Pure Michigan Spent $295 Million and Even Hotels Only Got Scraps Back

Researchers find taxpayers get back only two cents on the dollar

In over a decade, the state has appropriated $295 million to its advertising campaign — known as “Pure Michigan” — to draw tourists to the Great Lake state. But a new study shows that state-funded efforts to promote tourism are mostly a blunder.

The marketing ploy is widely recognized thanks to its iconic commercials portraying localities narrated by Tim Allen of “Home Improvement” and “Toy Story” fame.

Michigan’s Legislature for 2017 appropriated $34 million — $1 million more than last year — for the program overseen by the Michigan Economic Development Corporation, which is the state’s economic development agency. This means since 2006, the state will have spent $295 million to draw in tourism.

The study’s authors are Mike LaFaive, director of fiscal policy at the Mackinac Center for Public Policy, and Michael Hicks, a Ball State University professor and a member of the Board of Scholars at the Mackinac Center. The two analyzed decades worth of tourism promotion data from almost every state. They then asked whether such programs have had an economic payoff.

“After analyzing 39 years’ worth of tourism promotion data from 48 states, we believe the answer is a resounding no,” LaFaive and Hicks said.

They conclude that the Pure Michigan initiative should cease.

The authors created a national statistical model to test whether tourism promotion had any negligible impact on industries that typically benefit from tourism — lodging, arts, amusements and recreation.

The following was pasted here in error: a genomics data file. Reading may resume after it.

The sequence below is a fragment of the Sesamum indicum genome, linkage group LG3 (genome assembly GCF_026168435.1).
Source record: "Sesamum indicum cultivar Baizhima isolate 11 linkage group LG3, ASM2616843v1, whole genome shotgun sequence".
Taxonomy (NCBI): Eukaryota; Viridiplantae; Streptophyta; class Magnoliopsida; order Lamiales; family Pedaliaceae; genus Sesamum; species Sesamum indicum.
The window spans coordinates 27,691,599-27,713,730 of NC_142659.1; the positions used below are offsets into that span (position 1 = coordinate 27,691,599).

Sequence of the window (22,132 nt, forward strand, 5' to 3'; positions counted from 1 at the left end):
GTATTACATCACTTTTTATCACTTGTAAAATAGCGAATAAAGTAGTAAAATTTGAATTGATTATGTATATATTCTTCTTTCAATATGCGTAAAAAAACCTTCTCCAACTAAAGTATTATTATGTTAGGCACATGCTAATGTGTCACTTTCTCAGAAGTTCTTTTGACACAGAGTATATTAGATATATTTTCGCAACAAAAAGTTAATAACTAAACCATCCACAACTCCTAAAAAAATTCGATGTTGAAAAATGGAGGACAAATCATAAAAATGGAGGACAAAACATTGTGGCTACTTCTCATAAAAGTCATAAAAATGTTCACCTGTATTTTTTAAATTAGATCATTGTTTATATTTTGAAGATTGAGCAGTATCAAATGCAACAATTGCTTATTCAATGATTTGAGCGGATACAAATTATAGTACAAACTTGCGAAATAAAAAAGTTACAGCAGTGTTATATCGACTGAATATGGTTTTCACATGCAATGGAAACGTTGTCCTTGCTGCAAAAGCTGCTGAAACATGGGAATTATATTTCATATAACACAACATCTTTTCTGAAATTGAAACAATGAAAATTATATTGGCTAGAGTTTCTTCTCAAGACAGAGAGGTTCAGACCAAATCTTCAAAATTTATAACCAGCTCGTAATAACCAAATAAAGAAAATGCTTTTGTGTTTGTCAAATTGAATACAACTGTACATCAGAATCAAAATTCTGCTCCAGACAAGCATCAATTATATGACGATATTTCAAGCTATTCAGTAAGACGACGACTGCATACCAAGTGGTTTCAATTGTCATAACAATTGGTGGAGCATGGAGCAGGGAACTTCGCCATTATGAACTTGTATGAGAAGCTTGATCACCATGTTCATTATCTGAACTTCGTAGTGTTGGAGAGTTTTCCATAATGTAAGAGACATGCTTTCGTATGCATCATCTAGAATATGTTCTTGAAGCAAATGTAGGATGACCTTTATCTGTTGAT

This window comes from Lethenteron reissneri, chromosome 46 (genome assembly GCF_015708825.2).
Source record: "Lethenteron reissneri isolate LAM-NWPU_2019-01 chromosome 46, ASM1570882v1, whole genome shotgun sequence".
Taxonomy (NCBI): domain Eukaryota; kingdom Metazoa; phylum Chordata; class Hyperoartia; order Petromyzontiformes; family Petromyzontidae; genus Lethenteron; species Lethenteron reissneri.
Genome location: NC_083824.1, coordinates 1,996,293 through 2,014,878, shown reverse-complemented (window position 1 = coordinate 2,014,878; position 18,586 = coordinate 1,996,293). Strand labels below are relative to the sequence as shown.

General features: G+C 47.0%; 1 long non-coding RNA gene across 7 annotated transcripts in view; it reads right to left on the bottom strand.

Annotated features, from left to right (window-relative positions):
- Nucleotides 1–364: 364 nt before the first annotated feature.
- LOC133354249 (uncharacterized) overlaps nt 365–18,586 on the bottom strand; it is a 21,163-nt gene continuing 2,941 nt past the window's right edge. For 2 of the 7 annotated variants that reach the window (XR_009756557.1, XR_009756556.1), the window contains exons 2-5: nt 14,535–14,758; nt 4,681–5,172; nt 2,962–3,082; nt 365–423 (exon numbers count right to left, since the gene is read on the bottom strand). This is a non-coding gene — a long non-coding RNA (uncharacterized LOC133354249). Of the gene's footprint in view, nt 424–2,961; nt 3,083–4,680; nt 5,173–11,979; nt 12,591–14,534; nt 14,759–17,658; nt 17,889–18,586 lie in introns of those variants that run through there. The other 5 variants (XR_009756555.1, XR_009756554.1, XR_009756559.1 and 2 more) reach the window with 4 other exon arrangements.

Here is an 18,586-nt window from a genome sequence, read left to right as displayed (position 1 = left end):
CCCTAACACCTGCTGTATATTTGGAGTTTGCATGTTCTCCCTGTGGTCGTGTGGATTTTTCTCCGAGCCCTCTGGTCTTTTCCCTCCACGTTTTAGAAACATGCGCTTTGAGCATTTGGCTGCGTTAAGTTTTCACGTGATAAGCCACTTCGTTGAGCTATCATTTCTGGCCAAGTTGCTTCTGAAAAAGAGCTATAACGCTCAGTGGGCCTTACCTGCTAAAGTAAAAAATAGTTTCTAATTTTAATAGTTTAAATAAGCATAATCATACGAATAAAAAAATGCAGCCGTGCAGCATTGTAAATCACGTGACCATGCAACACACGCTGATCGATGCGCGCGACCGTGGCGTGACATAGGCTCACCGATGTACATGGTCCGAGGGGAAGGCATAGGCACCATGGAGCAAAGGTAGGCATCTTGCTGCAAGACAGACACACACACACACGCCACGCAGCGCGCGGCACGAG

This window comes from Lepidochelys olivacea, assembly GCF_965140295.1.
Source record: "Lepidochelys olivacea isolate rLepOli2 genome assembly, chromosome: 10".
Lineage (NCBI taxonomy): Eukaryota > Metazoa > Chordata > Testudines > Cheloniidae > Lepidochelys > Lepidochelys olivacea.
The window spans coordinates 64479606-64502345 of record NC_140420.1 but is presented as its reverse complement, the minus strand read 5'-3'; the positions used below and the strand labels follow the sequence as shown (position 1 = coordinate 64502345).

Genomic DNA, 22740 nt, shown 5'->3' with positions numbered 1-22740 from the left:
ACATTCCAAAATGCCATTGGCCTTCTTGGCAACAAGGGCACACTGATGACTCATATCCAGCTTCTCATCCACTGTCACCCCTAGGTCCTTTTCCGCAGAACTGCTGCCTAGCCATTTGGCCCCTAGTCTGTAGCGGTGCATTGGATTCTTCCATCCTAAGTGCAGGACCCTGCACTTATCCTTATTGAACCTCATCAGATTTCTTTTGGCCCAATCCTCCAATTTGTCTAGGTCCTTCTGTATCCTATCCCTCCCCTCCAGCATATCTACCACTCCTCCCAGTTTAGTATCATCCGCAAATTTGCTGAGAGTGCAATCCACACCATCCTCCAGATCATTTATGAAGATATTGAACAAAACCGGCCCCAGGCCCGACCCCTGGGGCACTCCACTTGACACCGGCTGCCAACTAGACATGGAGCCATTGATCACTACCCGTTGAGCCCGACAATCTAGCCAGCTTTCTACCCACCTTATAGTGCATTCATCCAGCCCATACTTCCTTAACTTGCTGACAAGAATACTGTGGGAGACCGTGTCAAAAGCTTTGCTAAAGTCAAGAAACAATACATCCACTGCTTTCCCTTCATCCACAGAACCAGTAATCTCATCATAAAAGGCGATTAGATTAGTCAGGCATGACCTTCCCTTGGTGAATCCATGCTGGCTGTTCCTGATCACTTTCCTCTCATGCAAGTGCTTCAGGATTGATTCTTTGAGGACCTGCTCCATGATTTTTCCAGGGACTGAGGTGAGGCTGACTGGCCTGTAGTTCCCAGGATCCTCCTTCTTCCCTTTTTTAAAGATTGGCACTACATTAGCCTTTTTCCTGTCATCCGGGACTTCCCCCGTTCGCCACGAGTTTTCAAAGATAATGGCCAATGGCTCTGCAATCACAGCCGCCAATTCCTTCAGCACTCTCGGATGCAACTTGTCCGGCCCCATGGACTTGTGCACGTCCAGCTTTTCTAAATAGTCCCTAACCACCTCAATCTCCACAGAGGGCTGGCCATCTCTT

They found that “for every $1 million in additional spending by a state on tourism promotion, there was an associated increase of $20,000 in additional economic activity shared by the entire accommodations industry in that state.” 

Although their statistical model looked at the country, “Michigan did not differentiate itself from the average.”

In 2016, Michigan’s Legislature bumped spending on the program up to $33 million — a 14 percent increase from the year before — resulting in $80,000 in fresh business for the state’s lodging establishments.

For fiscal year 2017, state spending on the campaign will raise by $1 million, thanks to lawmakers, to $34 million.

“Our study suggests that will only result in an increase in economic activity of $20,000 shared by all hotels and motels in Michigan,” LaFaive said in an email.

For art incomes, the model discovered that “for every $1 million increase in state tourism promotion, artists shared less than an additional $35,000 in the average state.”

Despite these findings, the MEDC has claimed Pure Michigan has been successful. Recently the MEDC claimed that in 2015, for every dollar spent by the Pure Michigan campaign, $7.67 was made in additional tax revenue.

But LaFaive and Hicks dispute the MEDC’s methods for determining the successfulness of the campaign, saying they’re “steeped in secrecy.”

For one, the MEDC contracted Longwoods International, a consulting firm, to find the program’s return on investment. The firm, however, hasn’t exactly explained how it generates its numbers.

MEDC documents also show the agency hired the firm “on a no-bid basis.” Since Michigan law typically requires bidding for contracts, the MEDC had to submit a “Sole Source Justification” form. The completed form said: “The objective of this contract is to prove that the benefits for conducting a paid advertising program for tourism out weight [sic] the costs.”

The MEDC also has a history of buying studies to reinforce its agenda, LaFaive and Hicks say. It did not return a request for comment.